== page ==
History of Chocolate
The first evidence of chocolate can be traced in the vocabulary of the Olmec civilization in 1500- 400 B.C. Nevertheless, the discovery of chocolate is officially attached to later civilizations of Maya and Aztecs.
The first ones who made a bitter liquid out of cocoa beans were the Maya. Advanced Maya civilization connected cacao with many of their rituals, they even attributed a special god to cocoa. In the honour of gods, the Maya also celebrated the feast of planting in which they sacrificed a dog or be celibate for thirteen nights. The fourteenth night they spent with their wives and after they planted the cocoa.
Chocolate was prepared by crushing sun dried cocoa beans while mixing them with a little bit if water. Maya also added vanilla, Aztects liked chocolate more with the strong ingredient of exotic fruit, bitter almonds, rough pepper or even honey.
In 1505, Christopher Columbus encountred cocoa drinks on his fourth journey. Even though neither he nor his crew liked it, Columbus took some cocoa beans with him on his journey back to Europe. Not until the 16th century did the misionaries in Mexico add sugar to the cocoa, thus creating the not only nutritious but also tasty drink. This drink became very popular with the Spanish aristocracy and later its fame spread throughout Europe.
The first chocolate factory was established in 1815 by Dutch company van Houten. Thirteen years later, the Dutch also patented the production of cocoa powder. In 1847, the workers of J.S. Fry & Sons discovered that the combination of cocoa powder, sugar and melted cocoa butter creates chocolate in solid state. This new invention was very popular and spread in other European countries including Belgium. The first milk chocolate bar appeared in 1879 and first filled chocolate pralines in 1913.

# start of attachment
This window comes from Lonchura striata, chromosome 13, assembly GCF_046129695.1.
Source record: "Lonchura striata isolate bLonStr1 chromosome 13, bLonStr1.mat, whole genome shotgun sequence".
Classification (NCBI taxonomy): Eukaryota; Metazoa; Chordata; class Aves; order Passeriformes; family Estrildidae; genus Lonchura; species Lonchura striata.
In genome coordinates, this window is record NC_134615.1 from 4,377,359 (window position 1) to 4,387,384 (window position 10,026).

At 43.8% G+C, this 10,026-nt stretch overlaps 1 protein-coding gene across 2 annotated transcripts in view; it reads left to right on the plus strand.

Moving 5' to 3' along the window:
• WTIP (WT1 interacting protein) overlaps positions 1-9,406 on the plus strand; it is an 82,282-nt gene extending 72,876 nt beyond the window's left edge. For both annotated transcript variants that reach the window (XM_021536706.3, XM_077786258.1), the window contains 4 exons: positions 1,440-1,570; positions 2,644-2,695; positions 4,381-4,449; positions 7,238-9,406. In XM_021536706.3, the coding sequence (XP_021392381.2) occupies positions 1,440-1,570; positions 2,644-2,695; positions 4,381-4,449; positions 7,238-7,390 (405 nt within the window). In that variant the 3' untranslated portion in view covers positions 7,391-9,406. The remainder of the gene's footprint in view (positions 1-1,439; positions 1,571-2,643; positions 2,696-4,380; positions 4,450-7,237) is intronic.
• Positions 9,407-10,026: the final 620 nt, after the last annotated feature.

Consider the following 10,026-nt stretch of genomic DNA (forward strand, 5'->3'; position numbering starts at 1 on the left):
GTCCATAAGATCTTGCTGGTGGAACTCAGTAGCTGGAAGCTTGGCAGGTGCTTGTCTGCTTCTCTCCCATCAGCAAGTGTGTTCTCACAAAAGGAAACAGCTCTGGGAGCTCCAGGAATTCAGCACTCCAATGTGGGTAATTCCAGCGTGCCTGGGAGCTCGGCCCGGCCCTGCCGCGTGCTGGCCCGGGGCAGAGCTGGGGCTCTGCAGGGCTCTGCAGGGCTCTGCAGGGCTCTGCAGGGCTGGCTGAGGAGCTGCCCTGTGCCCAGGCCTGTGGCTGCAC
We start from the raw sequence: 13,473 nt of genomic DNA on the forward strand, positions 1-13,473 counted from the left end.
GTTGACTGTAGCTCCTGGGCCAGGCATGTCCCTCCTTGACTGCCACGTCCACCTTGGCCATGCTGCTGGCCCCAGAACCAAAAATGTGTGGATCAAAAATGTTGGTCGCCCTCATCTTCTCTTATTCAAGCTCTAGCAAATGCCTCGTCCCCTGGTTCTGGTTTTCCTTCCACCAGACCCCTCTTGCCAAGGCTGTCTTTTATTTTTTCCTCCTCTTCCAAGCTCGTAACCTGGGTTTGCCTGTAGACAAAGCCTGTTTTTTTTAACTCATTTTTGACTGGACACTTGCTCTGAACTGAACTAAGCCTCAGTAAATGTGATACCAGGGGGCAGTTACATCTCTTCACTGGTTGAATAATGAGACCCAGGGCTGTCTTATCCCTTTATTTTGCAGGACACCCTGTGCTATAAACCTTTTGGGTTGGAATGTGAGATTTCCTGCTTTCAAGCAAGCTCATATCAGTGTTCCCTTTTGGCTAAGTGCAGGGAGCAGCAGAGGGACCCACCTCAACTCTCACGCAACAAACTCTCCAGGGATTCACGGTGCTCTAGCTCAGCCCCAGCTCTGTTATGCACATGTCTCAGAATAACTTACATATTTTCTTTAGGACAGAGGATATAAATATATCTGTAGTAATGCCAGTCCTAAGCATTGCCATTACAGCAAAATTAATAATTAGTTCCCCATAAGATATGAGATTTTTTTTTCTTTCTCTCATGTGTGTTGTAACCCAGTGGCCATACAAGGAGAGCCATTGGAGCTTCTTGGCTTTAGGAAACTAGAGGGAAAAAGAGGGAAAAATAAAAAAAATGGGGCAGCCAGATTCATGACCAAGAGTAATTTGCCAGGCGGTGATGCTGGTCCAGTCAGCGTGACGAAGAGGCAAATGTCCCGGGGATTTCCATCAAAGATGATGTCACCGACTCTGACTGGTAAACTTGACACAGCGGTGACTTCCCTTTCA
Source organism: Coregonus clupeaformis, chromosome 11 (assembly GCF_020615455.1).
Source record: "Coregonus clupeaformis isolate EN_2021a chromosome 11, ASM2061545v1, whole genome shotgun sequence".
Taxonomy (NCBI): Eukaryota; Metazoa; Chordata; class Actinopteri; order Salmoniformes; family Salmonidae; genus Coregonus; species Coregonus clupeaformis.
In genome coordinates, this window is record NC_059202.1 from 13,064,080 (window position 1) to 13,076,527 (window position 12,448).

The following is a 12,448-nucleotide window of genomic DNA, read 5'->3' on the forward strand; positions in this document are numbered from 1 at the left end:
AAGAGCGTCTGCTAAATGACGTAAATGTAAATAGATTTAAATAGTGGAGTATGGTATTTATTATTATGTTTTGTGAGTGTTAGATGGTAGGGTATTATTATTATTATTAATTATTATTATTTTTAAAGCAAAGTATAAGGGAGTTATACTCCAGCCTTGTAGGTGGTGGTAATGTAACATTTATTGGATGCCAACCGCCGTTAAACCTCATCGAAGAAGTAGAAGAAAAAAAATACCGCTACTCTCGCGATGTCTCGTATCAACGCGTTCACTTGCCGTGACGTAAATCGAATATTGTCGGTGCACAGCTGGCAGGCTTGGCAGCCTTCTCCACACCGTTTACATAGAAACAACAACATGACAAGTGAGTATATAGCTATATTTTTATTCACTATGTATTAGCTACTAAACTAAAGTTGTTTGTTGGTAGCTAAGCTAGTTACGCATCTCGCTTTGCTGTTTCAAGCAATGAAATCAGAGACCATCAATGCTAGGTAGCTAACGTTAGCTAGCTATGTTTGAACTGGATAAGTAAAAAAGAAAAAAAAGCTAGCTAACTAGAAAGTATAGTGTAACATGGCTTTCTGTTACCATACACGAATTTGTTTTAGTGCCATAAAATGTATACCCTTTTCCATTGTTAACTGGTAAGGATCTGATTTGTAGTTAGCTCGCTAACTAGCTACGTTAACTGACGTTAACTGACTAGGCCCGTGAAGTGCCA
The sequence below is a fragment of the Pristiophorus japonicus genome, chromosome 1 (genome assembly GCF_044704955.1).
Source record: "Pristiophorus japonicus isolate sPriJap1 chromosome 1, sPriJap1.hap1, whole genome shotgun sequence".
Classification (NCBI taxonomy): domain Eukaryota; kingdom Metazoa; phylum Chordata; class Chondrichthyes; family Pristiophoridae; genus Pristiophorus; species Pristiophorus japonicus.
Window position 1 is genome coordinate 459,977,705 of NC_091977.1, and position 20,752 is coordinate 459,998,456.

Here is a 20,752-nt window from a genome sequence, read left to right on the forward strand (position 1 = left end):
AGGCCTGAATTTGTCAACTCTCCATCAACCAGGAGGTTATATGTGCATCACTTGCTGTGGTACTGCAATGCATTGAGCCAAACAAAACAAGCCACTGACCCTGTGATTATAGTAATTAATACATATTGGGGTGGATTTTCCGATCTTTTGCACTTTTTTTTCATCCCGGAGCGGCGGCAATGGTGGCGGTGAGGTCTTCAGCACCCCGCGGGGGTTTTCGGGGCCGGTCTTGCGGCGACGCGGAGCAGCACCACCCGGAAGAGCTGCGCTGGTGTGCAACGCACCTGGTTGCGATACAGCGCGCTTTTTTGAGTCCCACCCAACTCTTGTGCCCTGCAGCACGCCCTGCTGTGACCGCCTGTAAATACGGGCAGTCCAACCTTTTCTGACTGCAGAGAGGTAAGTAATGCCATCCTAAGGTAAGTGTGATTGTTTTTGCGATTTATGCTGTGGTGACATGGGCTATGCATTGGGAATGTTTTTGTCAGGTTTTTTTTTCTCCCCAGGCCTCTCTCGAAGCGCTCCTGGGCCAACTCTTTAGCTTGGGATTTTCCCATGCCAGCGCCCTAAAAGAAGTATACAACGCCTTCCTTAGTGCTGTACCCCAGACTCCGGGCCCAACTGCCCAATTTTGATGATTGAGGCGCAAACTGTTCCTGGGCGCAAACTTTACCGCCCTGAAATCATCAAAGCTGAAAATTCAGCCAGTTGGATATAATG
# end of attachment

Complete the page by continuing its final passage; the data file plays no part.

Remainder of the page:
The chocolate pralines, predecessors of the Belgian pralines, were also praised by Luis XIV. The name Belgian pralines is associated with gourmand and military legend Count du Plessis-Praslin, a French marshal. It was the marshal’s chef, Lasagne, who invented the chocolate pralines. The praise, however, went to his master, the marshal. Nonetheless, if you visit Montargis, where Lasagne retired, you will learn the true story. Additionally, Lasagne established the Maison de Pralines (House of Pralines), which is still there today.
Nowadays, chocolate is a common consumer product that takes many different shapes and flavours.